Table 2. Performance strength for MRI and MPI.
Table 2. Performance strength for MRI and MPI.
Sample NameR1 1R2 1R2/R1 1MPI (Suspension)MPI (Fixed)
FeraSpin XS13.0493.844
FeraSpin M9.911711.231
FeraSpin XL7.927034.212
FeraSpin R10.018518.52 23
Resovist9.317418.72 2NA
1 MRI measurements were made at 1.4 T and 300 K. 2 MPI performance by suspended FeraSpin R and Resovist exhibit same harmonic spectrum [22].

Share and Cite

MDPI and ACS Style

Hirt, A.M.; Kumari, M.; Heinke, D.; Kraupner, A. Enhanced Methods to Estimate the Efficiency of Magnetic Nanoparticles in Imaging. Molecules 2017, 22, 2204.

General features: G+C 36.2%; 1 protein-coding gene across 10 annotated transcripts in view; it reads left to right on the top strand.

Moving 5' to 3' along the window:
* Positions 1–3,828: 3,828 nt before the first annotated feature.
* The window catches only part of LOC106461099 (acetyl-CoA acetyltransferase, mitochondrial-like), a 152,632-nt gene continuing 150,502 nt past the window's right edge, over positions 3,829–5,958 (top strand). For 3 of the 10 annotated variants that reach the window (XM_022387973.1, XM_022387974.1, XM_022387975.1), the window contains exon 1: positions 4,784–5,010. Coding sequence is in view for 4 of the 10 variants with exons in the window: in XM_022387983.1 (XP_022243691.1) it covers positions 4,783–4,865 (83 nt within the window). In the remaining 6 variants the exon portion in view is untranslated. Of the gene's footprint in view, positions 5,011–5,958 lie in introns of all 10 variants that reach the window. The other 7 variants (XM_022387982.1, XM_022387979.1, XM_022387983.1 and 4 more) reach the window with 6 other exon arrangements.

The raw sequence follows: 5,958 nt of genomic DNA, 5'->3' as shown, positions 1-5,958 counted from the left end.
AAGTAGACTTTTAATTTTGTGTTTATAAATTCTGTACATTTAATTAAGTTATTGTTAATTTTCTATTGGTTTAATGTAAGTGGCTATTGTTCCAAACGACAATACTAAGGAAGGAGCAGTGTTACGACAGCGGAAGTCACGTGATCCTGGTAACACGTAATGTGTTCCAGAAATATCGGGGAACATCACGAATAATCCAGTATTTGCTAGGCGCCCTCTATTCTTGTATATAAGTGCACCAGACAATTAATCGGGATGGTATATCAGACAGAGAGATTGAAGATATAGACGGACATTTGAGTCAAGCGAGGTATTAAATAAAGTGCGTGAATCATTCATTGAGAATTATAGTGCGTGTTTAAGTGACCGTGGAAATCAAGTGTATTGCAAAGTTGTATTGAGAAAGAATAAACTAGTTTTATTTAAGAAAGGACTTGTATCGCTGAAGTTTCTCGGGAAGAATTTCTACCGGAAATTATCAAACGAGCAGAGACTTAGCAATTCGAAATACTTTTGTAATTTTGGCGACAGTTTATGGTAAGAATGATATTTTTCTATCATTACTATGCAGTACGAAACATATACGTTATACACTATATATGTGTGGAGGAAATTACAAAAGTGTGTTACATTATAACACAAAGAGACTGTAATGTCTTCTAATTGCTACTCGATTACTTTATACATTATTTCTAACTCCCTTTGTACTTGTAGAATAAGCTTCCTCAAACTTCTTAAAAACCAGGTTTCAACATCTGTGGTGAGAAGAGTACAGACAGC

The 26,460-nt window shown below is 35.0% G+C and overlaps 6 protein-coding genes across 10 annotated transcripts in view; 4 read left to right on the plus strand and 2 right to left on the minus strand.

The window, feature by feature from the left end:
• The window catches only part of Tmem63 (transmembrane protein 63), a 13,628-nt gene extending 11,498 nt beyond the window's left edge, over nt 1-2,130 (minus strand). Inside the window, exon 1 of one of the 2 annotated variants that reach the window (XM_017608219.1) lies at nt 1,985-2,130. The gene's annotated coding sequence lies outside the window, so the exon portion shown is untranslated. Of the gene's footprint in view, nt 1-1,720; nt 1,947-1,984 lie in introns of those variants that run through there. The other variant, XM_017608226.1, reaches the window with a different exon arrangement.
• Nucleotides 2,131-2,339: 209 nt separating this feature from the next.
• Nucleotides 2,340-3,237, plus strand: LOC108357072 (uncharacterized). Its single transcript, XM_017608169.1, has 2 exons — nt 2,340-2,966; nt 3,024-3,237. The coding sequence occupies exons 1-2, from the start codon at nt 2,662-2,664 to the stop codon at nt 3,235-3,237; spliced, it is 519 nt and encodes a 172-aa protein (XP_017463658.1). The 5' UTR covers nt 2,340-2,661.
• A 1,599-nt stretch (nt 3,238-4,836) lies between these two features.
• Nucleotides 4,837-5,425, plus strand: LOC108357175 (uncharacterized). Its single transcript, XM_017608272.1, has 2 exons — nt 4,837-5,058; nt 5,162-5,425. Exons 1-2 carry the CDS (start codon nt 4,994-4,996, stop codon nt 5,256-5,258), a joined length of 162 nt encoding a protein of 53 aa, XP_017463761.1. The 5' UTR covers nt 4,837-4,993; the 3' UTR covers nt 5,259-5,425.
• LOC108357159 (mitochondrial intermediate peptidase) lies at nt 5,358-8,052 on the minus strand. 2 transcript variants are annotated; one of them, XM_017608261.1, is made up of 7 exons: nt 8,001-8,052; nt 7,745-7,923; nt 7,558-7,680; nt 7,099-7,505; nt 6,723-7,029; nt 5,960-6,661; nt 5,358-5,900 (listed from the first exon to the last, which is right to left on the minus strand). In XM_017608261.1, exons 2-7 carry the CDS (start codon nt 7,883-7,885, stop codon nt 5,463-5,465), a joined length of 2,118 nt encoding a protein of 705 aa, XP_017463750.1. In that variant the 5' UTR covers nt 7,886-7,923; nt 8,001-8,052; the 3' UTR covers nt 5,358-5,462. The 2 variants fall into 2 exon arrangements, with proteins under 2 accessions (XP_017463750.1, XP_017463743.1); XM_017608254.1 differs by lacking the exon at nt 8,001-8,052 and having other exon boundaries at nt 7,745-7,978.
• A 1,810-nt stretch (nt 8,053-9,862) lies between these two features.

AMA Style

Hirt AM, Kumari M, Heinke D, Kraupner A. Enhanced Methods to Estimate the Efficiency of Magnetic Nanoparticles in Imaging. Molecules. 2017; 22(12):2204.

Chicago/Turabian Style

Hirt, Ann M., Monika Kumari, David Heinke, and Alexander Kraupner. 2017. "Enhanced Methods to Estimate the Efficiency of Magnetic Nanoparticles in Imaging" Molecules 22, no. 12: 2204.

Article Metrics

Back to TopTop